The Reach of the Gospel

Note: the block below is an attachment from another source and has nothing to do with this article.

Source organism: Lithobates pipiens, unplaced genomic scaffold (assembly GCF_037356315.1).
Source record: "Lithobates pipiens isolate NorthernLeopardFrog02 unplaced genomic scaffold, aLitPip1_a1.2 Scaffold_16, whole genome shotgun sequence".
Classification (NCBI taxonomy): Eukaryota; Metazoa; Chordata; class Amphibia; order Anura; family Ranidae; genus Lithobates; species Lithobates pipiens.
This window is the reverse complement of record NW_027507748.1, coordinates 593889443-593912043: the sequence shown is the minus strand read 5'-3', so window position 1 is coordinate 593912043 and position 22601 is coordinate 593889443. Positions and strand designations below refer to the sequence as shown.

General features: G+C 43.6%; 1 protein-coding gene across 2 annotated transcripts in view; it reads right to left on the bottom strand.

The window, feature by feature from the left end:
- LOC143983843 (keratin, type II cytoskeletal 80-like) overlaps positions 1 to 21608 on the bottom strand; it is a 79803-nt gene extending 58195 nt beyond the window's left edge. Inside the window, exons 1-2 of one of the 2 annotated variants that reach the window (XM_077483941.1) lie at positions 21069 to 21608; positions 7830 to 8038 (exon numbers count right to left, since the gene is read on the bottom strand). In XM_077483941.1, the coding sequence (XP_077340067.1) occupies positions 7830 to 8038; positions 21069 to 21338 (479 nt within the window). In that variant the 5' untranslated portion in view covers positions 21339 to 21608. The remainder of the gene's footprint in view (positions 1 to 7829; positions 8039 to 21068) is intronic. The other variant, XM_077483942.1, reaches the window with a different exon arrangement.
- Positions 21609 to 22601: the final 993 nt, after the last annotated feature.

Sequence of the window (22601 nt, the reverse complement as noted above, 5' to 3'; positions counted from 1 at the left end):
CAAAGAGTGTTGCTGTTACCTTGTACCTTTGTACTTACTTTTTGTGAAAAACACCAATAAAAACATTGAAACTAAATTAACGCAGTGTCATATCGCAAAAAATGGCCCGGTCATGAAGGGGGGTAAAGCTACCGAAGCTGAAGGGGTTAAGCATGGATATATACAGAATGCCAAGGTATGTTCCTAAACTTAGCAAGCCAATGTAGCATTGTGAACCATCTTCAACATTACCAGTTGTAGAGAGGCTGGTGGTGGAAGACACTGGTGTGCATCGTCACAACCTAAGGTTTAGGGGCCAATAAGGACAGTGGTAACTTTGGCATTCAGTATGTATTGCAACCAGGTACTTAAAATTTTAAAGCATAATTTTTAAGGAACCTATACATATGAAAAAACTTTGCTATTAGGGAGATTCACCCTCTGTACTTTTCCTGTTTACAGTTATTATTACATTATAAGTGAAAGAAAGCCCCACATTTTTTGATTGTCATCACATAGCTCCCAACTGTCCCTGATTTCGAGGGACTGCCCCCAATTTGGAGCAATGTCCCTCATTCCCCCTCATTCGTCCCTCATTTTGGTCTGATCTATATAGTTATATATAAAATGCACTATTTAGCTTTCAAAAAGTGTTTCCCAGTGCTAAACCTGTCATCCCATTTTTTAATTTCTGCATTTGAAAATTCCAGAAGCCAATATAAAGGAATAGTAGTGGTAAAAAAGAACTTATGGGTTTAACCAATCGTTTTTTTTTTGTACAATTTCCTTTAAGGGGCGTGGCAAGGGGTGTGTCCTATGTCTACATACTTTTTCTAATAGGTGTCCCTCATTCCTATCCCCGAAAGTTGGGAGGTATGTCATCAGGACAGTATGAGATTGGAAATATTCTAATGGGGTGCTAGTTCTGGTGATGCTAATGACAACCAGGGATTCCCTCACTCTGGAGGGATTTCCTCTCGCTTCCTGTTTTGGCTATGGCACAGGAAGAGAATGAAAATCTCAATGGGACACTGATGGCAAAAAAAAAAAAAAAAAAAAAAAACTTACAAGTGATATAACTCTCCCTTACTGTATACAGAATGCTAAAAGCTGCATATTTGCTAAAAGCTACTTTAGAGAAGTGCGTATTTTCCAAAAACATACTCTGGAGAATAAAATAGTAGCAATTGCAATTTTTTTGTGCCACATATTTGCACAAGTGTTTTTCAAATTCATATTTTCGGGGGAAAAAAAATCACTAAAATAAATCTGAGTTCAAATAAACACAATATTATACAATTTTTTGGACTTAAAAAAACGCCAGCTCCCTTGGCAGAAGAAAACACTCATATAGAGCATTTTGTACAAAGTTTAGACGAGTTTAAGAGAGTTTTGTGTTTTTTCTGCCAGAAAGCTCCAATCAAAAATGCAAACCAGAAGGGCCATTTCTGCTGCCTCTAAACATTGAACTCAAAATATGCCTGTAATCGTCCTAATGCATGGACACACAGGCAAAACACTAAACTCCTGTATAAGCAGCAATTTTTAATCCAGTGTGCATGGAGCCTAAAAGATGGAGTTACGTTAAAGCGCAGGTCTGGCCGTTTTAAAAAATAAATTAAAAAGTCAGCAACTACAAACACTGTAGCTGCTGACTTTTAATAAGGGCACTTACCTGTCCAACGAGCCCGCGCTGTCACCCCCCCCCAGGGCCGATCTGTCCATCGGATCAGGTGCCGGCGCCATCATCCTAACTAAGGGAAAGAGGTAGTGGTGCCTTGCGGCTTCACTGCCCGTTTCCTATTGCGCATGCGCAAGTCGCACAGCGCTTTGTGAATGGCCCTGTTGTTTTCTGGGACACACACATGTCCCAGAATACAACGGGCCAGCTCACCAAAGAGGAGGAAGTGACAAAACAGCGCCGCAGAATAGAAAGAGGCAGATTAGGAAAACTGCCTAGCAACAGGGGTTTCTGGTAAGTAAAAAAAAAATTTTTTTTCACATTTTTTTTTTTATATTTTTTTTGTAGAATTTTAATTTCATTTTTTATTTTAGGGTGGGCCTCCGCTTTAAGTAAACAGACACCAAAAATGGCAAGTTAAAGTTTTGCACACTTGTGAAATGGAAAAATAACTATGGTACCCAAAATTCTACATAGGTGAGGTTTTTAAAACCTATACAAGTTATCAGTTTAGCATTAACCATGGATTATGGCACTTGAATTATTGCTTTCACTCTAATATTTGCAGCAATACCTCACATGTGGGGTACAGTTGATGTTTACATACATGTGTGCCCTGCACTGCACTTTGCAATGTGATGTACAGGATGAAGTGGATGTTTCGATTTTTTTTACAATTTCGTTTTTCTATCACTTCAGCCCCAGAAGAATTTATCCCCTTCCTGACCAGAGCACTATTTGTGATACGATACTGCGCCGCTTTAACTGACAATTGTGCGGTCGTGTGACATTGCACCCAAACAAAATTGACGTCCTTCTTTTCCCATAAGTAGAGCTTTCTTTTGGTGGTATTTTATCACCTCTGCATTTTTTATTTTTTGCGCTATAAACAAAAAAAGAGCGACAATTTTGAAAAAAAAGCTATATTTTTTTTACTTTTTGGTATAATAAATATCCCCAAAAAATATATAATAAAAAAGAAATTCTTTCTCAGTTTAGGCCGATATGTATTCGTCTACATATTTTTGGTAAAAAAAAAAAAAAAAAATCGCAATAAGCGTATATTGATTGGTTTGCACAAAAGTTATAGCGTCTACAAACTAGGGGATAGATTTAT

Dr. John H. Skilton, professor of New Testament at Westminster Theological Seminary in Philadelphia, used to remind believers, "You have the unique opportunity of reaching men and women in your community with the Gospel in a way that minister may never have, precisely because you have access to many whom he otherwise might never meet." This is a vital concept that we must grasp if we are to carry out the evangelistic mission of the church. God has called His people to be faithful witnesses to Christ to all those whom He has placed around them. Accordingly, the members of the church must be encouraged and equipped to be intentional in their interactions with those with whom they rub shoulders on a day to day basis. Here are a few thoughts about how to be intentional in our outreach: 1. Know the People Around You. Ask those in your neighborhood and workplace questions about themselves. Chances are good that you will have quite a number of friends or interests in common with those with whom you live on a day in and day our basis. At present, everyone you cross paths with in your community falls into one of your three categories: "landscape people," "machine people" and "people people." "Landscape people" are those who blend into your everyday life--a cashier at the grocery store, a security guard, a mailman, etc. "Machine people" are those who service your life in some way--a hair-stylist, accountant, doctor, etc. "People people" are those you already care deeply about--family members, friends, fellow church members. The goal is to learn to care more personally for the "landscape" and "machine" people God has placed around us in order to have opportunities to tell them about Christ and invite them to hear the Gospel preached in worship. 2. Care About the People Around You. Pray for ways to care about those whom the Lord has placed in your life. Be proactive in seeking to think about their needs. Remember things like their birthday and family situations. Listen to them intently to hear what burdens they might be carrying. Pray for those who you see on a regular basis. This is one of the most significant steps that you can take in faithfully reaching out to others. You will find that by caring about those around you, opportunities for Gospel conversation will almost always arise naturally. 3. Invite the People Around You. In the Scriptures, the Kingdom of God often advances most naturally by the faithful witness of those who were converted, in turn, inviting family, friends, neighbors and co-workers to come and meet the Savior. Whether it was the first disciples who came to know Jesus (John 1:35-51) or the dinner party that Levi (i.e. Matthew the tax collector) threw for his colleagues and friends to come and meet the Savior (Luke 5:27-32) or the Samaritan woman who "told the men of the city" about the One who had given her living water (John 4:28-29), we see that this is one of the most foundational ways that the Kingdom of God advances. Church members should be eager to invite those with whom they live to come and hear about the Savior in the gathered assembly of the people of God. We must be fervent in inviting those in our lives to worship, bible studies and other means of grace meetings where the Gospel is taught and proclaimed. There are, of course, reasons why we don't often take advantage of the opportunities we come across on a daily and weekly basis. Sometimes, we have lost our zeal for reaching out to those around us because we have become too consumed with our own agendas and activities. Other times it is because we have not been consistent in going to the Savior and drinking the living waters for ourselves. After all, we will never give away what we do not have. At other times, we are trepidatious because we have been the recipients of the opposition that comes with being a faithful witness--so we back away from zealously pursuing others. A lack of intentionality may also be due, in part, to the fact that our local church has reached what we believe to be a critical mass of members. We become shortsighted, forgetting that the Kingdom is never full. Whatever the reasons may be, we need the spiritual recalibration of Scripture and the Gospel to remind us that we are to be co-laborers with the Lord and His ministers in calling others to come and hear the wonderful works of God (Isaiah 2:3).